Guest blog: An invisible Mandela – reflecting on Sir Henry Brooke

1 March 2018

Mark Cunningham QC

Mark Cunningham QC, Alliance for Lawyers at Risk

Henry Brooke, who died on 31 January 2018, was a distinguished lawyer and a legendary and committed campaigner for justice.  In particular he was passionate in his determination to improve access to justice, to help to protect human rights defenders across the world, and to tackle racial prejudice in the law.

Outwardly Henry's career might be thought to have been that of a conventional and traditional establishment figure: prep school, Marlborough, the Royal Engineers, Balliol, the Bar, the High Court Bench (with the Knighthood that went with it) and the Court of Appeal (and membership of the Privy Council), rising to Vice-President of the Civil Division of the Court of Appeal.  He was indeed a very distinguished judge; intellectually gifted, very well organised and, famously, a tireless advocate for the introduction of IT in the Court system. Legal Technology News described Lord Justice Brooke as "one of the most computer literate judges on the bench of any court on either side of the Atlantic."

The essential counterpoint to Henry's conventional distinction as a lawyer and a judge was the distinguishing humanity and compassion that he brought to both of these roles.  In his valedictory address on Henry's retirement from the Bench in 2006, the Lord Chief Justice (Lord Phillips of Worth Matravers) spoke of his,

            "… humanity and his care for his fellow men and women"

and the President of the Family Division (Sir Mark Potter) referred to his

            "fundamental decency and willingness to help not only his colleagues and also his fellow man."

The immediate and lasting impression of Henry's "fundamental decency" is apparent from the many tributes that have been made to him since his death, and will resonate with all who were lucky enough to have met and worked with him.

The list of causes and campaigning organisations with which Henry was actively engaged is extraordinarily long and diverse.  As a Silk he chaired the Bar's Race Relations Committee, and as a judge he chaired the Ethnic Minorities Advisory Committee for the Judicial Studies Board.  He was one of the architects of the BAILLI website, opening up primary legal resources not just for lawyers, but to ordinary citizens as well.  He was rightly proud of his 1993 Kapila Lecture which considered the ways in which cultural prejudices, and racism, might be tackled in Court.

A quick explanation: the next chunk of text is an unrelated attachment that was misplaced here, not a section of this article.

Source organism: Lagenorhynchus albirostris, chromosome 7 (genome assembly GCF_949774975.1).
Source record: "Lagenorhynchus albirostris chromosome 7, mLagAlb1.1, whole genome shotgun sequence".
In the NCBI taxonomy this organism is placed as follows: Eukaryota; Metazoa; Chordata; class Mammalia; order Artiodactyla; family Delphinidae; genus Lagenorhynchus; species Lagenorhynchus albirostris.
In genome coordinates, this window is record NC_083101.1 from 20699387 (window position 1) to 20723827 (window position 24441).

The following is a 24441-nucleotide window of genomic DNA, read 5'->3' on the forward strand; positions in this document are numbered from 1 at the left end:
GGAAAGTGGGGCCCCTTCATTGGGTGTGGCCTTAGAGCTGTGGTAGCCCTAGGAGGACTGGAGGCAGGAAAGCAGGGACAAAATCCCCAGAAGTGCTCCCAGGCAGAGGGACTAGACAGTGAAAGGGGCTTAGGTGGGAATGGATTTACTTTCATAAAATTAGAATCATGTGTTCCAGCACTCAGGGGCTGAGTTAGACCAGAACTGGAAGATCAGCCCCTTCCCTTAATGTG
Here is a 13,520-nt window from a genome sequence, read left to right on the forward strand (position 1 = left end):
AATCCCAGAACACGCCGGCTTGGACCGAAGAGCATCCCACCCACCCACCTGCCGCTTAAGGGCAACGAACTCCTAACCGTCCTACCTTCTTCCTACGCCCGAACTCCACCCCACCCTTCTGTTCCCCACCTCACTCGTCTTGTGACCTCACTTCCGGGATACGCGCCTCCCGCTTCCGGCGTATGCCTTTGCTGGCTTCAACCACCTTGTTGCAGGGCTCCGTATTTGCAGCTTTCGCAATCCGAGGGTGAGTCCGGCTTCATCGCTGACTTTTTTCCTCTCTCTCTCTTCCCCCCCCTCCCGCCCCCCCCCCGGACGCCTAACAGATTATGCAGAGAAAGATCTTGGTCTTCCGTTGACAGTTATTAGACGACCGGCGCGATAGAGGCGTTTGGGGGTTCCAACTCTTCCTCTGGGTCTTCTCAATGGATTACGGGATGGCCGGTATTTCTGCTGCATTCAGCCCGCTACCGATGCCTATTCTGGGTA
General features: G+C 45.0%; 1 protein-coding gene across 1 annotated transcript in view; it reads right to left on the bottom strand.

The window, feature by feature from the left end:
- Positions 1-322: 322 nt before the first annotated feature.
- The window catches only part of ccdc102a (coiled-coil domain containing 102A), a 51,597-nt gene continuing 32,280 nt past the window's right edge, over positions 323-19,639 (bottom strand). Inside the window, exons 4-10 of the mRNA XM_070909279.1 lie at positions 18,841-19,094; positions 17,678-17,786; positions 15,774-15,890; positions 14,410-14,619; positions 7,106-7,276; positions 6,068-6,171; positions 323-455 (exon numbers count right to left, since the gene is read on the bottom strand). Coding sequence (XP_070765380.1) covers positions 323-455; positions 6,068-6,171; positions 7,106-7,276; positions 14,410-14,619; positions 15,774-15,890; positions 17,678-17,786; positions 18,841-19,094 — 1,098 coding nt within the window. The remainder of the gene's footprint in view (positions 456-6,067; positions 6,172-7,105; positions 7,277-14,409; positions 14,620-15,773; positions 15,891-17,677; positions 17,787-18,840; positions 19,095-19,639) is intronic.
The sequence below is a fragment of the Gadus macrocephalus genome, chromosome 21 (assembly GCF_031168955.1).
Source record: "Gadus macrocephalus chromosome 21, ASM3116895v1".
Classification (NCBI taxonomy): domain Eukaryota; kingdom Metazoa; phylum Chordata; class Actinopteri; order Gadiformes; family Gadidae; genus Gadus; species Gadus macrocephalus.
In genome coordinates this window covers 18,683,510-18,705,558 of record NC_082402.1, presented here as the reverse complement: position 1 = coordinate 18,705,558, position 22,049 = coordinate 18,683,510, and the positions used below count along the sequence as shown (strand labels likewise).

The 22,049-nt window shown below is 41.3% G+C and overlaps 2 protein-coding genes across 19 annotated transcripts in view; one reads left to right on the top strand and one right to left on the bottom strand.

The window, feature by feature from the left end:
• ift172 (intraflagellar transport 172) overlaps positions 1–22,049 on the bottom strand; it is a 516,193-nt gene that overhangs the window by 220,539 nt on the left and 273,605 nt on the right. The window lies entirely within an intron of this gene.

Henry was, patron, or president, or trustee of many charities and campaigning organisations in the legal field.  These included the Public Law Project, the Prisoners of Conscience Appeal Fund, Law for Life, the Harrow Law Centre, Justice, the Slynn Foundation (of which he was Emirtus President), the Bingham Centre, and Zacchaeus 2000.  He also took a particular interest in the Republic of Albania, resulting him in becoming, rather unusually, a Knight of the Order of Skanderberg.

One organisation with which Henry was long and deeply involved is Peace Brigades International or "PBI".  The UK's branch of PBI plays a significant role in PBI's international network for the protection of Human Rights Defenders ("HRDs") by increasing solidarity and support for HRDs and the issues they work on, campaigning for policies that offer better protection for HRDs, and responding to urgent situations.  PBI's unique function is the protective accompaniment of HRDs on the ground.  Currently PBI helps to protect around 200 lawyers in Columbia, Guatemala, Mexico and Nepal.

Henry was patron of PBI UK for over 10 years.  He was emphatically committed to making lawyers in the UK more aware of the challenges and dangers faced by their fellow lawyers in jurisdictions where the rule of law is weak, impunity is commonplace, and fundamental rights are ignored.  Tellingly, in an article for The Guardian, he identified as his "Legal Hero", not some distinguished judge or brilliant academic, but Dr Alirio Uribe Munoz.  Henry's heartfelt description of Dr Munoz tells us much about what concerned and motivated Henry himself;

            "I met the Colombian human rights lawyer Dr Alirio Uribe Munoz at my home last week.  He can truly be described as selfless.  He fights for the oppressed, for justice and the rule of law in a country where such work makes you dangerous enemies.  His career has been dedicated to human rights: seeking justice for the victims of human rights violations; defending the rights of marginalised communities against powerful interests; opposing impunity."

In 2010 Henry became founding President of the Alliance for Lawyers at Risk.  The purpose of the Alliance was and remains to provide support and practical assistance so as to enhance the safety and capacity of lawyers and HRDs who are under threat.  The Alliance is a unique, 100 strong, group of distinguished lawyers, drawn from the legal professions, the judiciary and legal academia, and was relaunched in 2017.  Henry retired as President in 2016, and at a reception to mark his contribution to Human Rights Defenders and the Rule of Law, he was presented with an "Invisible Mandela" award to recognise his work for PBI and the Alliance.  "Invisible Mandelas" are bestowed on those whose human rights work goes unseen and unrecognised, but who are distinguished for the courage recognised by Mandela in what he said was the line, from Julius Caesar, that most inspired him:

            "Cowards die many times before their deaths.  The valiant never taste death but once."

Henry Brooke was truly valiant in his inspiring decency and desire to help others.  He is much missed.

Mark Cunningham QC, Maitland Chambers, Member of the Alliance for Lawyers at Risk. Watch the Alliance for Lawyers at Risk's film 'Invisible Mandelas' here and visit the PBI UK website here.